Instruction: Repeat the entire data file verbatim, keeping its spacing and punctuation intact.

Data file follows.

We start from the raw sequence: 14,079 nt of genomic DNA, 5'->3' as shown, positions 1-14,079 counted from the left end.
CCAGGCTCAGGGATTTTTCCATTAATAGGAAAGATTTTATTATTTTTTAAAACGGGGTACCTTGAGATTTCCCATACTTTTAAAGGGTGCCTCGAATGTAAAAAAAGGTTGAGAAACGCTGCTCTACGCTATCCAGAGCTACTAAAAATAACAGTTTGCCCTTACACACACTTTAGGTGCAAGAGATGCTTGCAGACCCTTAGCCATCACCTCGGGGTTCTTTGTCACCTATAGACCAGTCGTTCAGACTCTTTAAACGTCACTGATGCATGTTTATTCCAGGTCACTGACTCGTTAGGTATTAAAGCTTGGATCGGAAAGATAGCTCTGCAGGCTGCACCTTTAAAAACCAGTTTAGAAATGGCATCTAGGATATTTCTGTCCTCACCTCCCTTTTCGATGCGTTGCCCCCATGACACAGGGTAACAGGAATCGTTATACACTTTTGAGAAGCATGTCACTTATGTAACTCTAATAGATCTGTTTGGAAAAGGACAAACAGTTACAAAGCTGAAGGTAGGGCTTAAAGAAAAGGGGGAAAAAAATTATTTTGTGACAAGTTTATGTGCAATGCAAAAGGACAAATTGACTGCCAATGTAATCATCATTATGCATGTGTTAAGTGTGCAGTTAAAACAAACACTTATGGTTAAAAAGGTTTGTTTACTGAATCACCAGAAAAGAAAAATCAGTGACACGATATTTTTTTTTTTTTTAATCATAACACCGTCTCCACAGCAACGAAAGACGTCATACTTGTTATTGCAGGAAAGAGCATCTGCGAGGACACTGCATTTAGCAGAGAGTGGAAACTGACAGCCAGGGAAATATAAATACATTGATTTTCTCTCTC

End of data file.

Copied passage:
We start from the raw sequence: 14,079 nt of genomic DNA, 5'->3' as shown, positions 1-14,079 counted from the left end.
CCAGGCTCAGGGATTTTTCCATTAATAGGAAAGATTTTATTATTTTTTAAAACGGGGTACCTTGAGATTTCCCATACTTTTAAAGGGTGCCTCGAATGTAAAAAAAGGTTGAGAAACGCTGCTCTACGCTATCCAGAGCTACTAAAAATAACAGTTTGCCCTTACACACACTTTAGGTGCAAGAGATGCTTGCAGACCCTTAGCCATCACCTCGGGGTTCTTTGTCACCTATAGACCAGTCGTTCAGACTCTTTAAACGTCACTGATGCATGTTTATTCCAGGTCACTGACTCGTTAGGTATTAAAGCTTGGATCGGAAAGATAGCTCTGCAGGCTGCACCTTTAAAAACCAGTTTAGAAATGGCATCTAGGATATTTCTGTCCTCACCTCCCTTTTCGATGCGTTGCCCCCATGACACAGGGTAACAGGAATCGTTATACACTTTTGAGAAGCATGTCACTTATGTAACTCTAATAGATCTGTTTGGAAAAGGACAAACAGTTACAAAGCTGAAGGTAGGGCTTAAAGAAAAGGGGGAAAAAAATTATTTTGTGACAAGTTTATGTGCAATGCAAAAGGACAAATTGACTGCCAATGTAATCATCATTATGCATGTGTTAAGTGTGCAGTTAAAACAAACACTTATGGTTAAAAAGGTTTGTTTACTGAATCACCAGAAAAGAAAAATCAGTGACACGATATTTTTTTTTTTTTTAATCATAACACCGTCTCCACAGCAACGAAAGACGTCATACTTGTTATTGCAGGAAAGAGCATCTGCGAGGACACTGCATTTAGCAGAGAGTGGAAACTGACAGCCAGGGAAATATAAATACATTGATTTTCTCTCTC